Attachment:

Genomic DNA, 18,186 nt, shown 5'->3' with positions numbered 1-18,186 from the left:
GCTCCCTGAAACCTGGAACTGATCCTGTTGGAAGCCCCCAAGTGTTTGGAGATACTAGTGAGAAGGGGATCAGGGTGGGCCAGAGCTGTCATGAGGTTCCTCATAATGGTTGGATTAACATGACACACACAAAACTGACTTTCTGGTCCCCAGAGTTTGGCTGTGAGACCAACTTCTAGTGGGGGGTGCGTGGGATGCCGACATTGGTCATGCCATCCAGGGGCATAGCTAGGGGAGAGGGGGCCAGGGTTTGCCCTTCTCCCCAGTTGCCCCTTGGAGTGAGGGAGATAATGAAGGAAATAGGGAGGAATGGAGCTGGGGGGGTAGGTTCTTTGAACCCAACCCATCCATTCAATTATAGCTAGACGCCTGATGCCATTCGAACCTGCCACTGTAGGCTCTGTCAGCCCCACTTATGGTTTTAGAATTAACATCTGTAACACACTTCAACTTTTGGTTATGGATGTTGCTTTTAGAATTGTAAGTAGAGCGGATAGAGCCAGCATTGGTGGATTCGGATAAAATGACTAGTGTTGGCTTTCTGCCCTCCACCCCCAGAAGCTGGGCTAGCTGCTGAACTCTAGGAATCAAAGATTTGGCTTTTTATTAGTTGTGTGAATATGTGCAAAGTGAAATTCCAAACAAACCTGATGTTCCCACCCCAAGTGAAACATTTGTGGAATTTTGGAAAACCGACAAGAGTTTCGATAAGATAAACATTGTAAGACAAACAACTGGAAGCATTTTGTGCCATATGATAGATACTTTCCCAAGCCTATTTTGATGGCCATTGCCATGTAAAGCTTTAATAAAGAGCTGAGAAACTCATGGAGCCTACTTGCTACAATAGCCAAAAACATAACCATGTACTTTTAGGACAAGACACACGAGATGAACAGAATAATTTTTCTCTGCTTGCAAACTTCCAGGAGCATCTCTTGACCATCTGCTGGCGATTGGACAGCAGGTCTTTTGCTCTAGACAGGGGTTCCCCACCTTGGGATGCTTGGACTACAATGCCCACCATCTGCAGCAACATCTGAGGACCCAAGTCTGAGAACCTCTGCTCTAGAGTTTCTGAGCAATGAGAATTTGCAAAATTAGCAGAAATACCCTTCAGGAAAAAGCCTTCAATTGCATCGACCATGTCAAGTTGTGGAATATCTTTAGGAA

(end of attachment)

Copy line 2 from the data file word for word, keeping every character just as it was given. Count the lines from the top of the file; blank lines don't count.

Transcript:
GCTCCCTGAAACCTGGAACTGATCCTGTTGGAAGCCCCCAAGTGTTTGGAGATACTAGTGAGAAGGGGATCAGGGTGGGCCAGAGCTGTCATGAGGTTCCTCATAATGGTTGGATTAACATGACACACACAAAACTGACTTTCTGGTCCCCAGAGTTTGGCTGTGAGACCAACTTCTAGTGGGGGGTGCGTGGGATGCCGACATTGGTCATGCCATCCAGGGGCATAGCTAGGGGAGAGGGGGCCAGGGTTTGCCCTTCTCCCCAGTTGCCCCTTGGAGTGAGGGAGATAATGAAGGAAATAGGGAGGAATGGAGCTGGGGGGGTAGGTTCTTTGAACCCAACCCATCCATTCAATTATAGCTAGACGCCTGATGCCATTCGAACCTGCCACTGTAGGCTCTGTCAGCCCCACTTATGGTTTTAGAATTAACATCTGTAACACACTTCAACTTTTGGTTATGGATGTTGCTTTTAGAATTGTAAGTAGAGCGGATAGAGCCAGCATTGGTGGATTCGGATAAAATGACTAGTGTTGGCTTTCTGCCCTCCACCCCCAGAAGCTGGGCTAGCTGCTGAACTCTAGGAATCAAAGATTTGGCTTTTTATTAGTTGTGTGAATATGTGCAAAGTGAAATTCCAAACAAACCTGATGTTCCCACCCCAAGTGAAACATTTGTGGAATTTTGGAAAACCGACAAGAGTTTCGATAAGATAAACATTGTAAGACAAACAACTGGAAGCATTTTGTGCCATATGATAGATACTTTCCCAAGCCTATTTTGATGGCCATTGCCATGTAAAGCTTTAATAAAGAGCTGAGAAACTCATGGAGCCTACTTGCTACAATAGCCAAAAACATAACCATGTACTTTTAGGACAAGACACACGAGATGAACAGAATAATTTTTCTCTGCTTGCAAACTTCCAGGAGCATCTCTTGACCATCTGCTGGCGATTGGACAGCAGGTCTTTTGCTCTAGACAGGGGTTCCCCACCTTGGGATGCTTGGACTACAATGCCCACCATCTGCAGCAACATCTGAGGACCCAAGTCTGAGAACCTCTGCTCTAGAGTTTCTGAGCAATGAGAATTTGCAAAATTAGCAGAAATACCCTTCAGGAAAAAGCCTTCAATTGCATCGACCATGTCAAGTTGTGGAATATCTTTAGGAA